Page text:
Goal: To understand the basics of capacitors

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# Goal: To understand the basics of capacitors - PowerPoint PPT Presentation

Goal: To understand the basics of capacitors. Objectives: To learn about what capacitors are To learn about the Electric fields inside a capacitor To learn about Capacitance To understand how a Dielectric can make a better Capacitor

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## Goal: To understand the basics of capacitors

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### Goal: To understand the basics of capacitors

Objectives:

To learn about what capacitors are

To learn about the Electric fields inside a capacitor

To understand how a Dielectric can make a better Capacitor

To be able to calculate the Energy stored inside a capacitor

What are capacitors?
• Much like we build reservoirs to hold water you can build a device which holds onto charge.
• These are capacitors.
• They work by separating + and – charges so that you have an electric field between them.
• Most commonly this is done on a pair of plates which are parallel to each other.
Electric field inside a capacitor
• The electric field is usually a constant between the plates of the capacitor.
• This makes the math fairly straight forward.
• The voltage across the capacitor is therefore V = E d where d is the separation between the plates.
• Now we just need to find E.
Electric Field
• Each plate will have some amount of charge spread out over some area.
• This creates a density of charge which is denoted by the symbol σ
• σ = Q / A where Q is the total charge and A is the area
• And E = 4π k σ
• Also, E = σ / ε0 where ε0 is a constant (called the permittivity of free space)
• ε0 = 8.85 * 10-12 C2/(N*m2)
Capacitance
• Capacitance is a measure of how much charge you can store based on an electrical potential difference.
• Basically it is a measure of how effectively you can store charge.
• The equation is:
• Q = C V where Q is the charge, C is the capacitance (not to be confused with units of charge), and V is the voltage (not to be confused with a velocity)
• C is in units of Farads (F).
Quick question
• You have a 10 F capacitor hooked up to a 8 V battery. What is the maximum charge that you can hold on the capacitor?
Quick question
• You have a 10 F capacitor hooked up to a 8 V battery. What is the maximum charge that you can hold on the capacitor?
• Q = C V = (to be done on board)
Finding the Capacitance of a Capacitor
• For this we have a few steps:
• E = σ / ε0
• Since σ = Q/A, E = Q / (ε0 * A)
• V = E * d, so V = Q d / (ε0 * A)
• Or, just moving things around:
• Q/V = ε0 * A / d
• Since C = Q / V = ε0 * A / d
Wake up time!
• Sample problem.
• Two parallel plates are separated by 0.01 m.
• The plates are 0.1 m wide and 1 m long.
• If you add 5 C of charge to this plate then find:
• A) the Electric field between the plates.
• B) The Capacitance of the plate.
• C) The voltage across the 2 plates.
Wake up time!
• Two parallel plates are separated by 0.01 m.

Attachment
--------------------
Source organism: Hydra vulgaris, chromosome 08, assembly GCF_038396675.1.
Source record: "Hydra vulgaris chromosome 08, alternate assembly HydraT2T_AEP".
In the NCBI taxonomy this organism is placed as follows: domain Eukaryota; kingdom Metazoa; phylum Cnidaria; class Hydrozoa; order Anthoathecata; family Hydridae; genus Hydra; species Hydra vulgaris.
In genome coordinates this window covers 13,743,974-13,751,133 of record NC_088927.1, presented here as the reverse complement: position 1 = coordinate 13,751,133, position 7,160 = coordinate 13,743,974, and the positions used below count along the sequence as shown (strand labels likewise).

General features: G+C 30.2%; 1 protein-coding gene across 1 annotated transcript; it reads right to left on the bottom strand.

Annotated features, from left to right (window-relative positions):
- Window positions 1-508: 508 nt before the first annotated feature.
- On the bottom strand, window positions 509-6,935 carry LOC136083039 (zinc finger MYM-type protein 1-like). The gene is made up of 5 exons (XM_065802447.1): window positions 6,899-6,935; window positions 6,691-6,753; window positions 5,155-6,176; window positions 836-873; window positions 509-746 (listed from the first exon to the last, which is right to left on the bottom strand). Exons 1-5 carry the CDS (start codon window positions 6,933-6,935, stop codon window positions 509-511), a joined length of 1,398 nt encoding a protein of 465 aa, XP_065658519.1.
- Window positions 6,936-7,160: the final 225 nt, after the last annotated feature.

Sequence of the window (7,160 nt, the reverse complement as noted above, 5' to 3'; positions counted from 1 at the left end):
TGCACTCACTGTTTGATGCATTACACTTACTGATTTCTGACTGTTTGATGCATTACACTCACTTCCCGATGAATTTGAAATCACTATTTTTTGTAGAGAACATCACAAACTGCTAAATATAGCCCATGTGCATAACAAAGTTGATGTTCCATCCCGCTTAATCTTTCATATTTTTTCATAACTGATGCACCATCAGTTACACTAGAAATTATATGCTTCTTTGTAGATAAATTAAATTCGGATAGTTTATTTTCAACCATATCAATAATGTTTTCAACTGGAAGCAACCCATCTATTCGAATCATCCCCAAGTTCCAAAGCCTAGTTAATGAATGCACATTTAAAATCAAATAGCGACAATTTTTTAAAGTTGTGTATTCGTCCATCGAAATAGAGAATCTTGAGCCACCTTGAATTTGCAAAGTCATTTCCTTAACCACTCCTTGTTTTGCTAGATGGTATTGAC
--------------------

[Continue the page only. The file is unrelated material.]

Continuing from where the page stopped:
• The plates are 0.1 m wide and 1 m long.
• If you add 5 C of charge to this plate then find:
• A) the Electric field between the plates.
• E = σ / (ε0 )
• σ = Q / A, Q = 5 C, and A = 0.1 m * 1 m = 0.1 m2
• So, σ = (Done on Board)
• And E = (Done on Board)
Wake up time!
• Two parallel plates are separated by 0.01 m.
• The plates are 0.1 m wide and 1 m long.
• If you add 5 C of charge to this plate then find:
• B) The Capacitance of the plate.
• C = A ε0 / d = (Done on Board)
Wake up time!
• Two parallel plates are separated by 0.01 m.
• The plates are 0.1 m wide and 1 m long.
• If you add 5 C of charge to this plate then find:
• C) The voltage across the 2 plates.
• V = Q / C or E * d
• Lets use E * d
Limits
• There are limits to what you can do with a normal capacitor (just like limits to what you can do with a dam).
• Eventually the charges will overflow the capacitor and will leak out.
• How would you solve this problem?
Fill it with substance
• One solution is to place a material in between the plates which prohibit the flow of charge (an insulator).
• This allows you to build up more charge.
• A substance that allows you to do this is called a dielectric.
Dielectrics
• The dielectric has the effect of increasing the capacitance.
• The capacitance is increased by a factor of the dielectric constant of the material (κ).
• So, C = κA / (4π k d) or κε0 * A / d
Lightning!
• One natural example of a discharging capacitor is lightning.
• Somehow the + charges are removed from the – ones in the updraft of the cloud.
• So, the bottom of the cloud has – charge.
• This induces a + charge on the ground.
• Now they do a dance. The – charges step down randomly. The + charges step up randomly.
• If they meet it forms a pathway for a large amount of charge to flow very quickly – a lightning strike!
Energy
• Lightning of course contains a LOT of energy.
• So, clearly capacitors don’t just keep charge, but energy as well.
• How much energy?
• For a plate capacitor the energy it stores is simply:
• U = ½ Q V or ½ Q E d or ½ C V2
• Note this is half of what we had for individual charges – be careful not to mix up the equations for particles and capacitors.
Sample
• You hook up a small capacitor to an 8 volt battery.
• If the charge on the plates are 5 C then how much energy does the capacitor contain?
Sample
• You hook up a small capacitor to an 8 volt battery.
• If the charge on the plates are 5 C then how much energy does the capacitor contain?
• U = ½ Q V = (Done on Board)
conclusion
• We learn that capacitors act as dams for charge – allowing them to store charge.
• Store too much though, and they flood.
• The maximum charge storable is Q = VC
• Dielectrics can increase this by increasing the capacitance.
• We learn the equations for capacitance and the E field inside a capacitor.
• The energy a capacitor holds is U = ½ Q V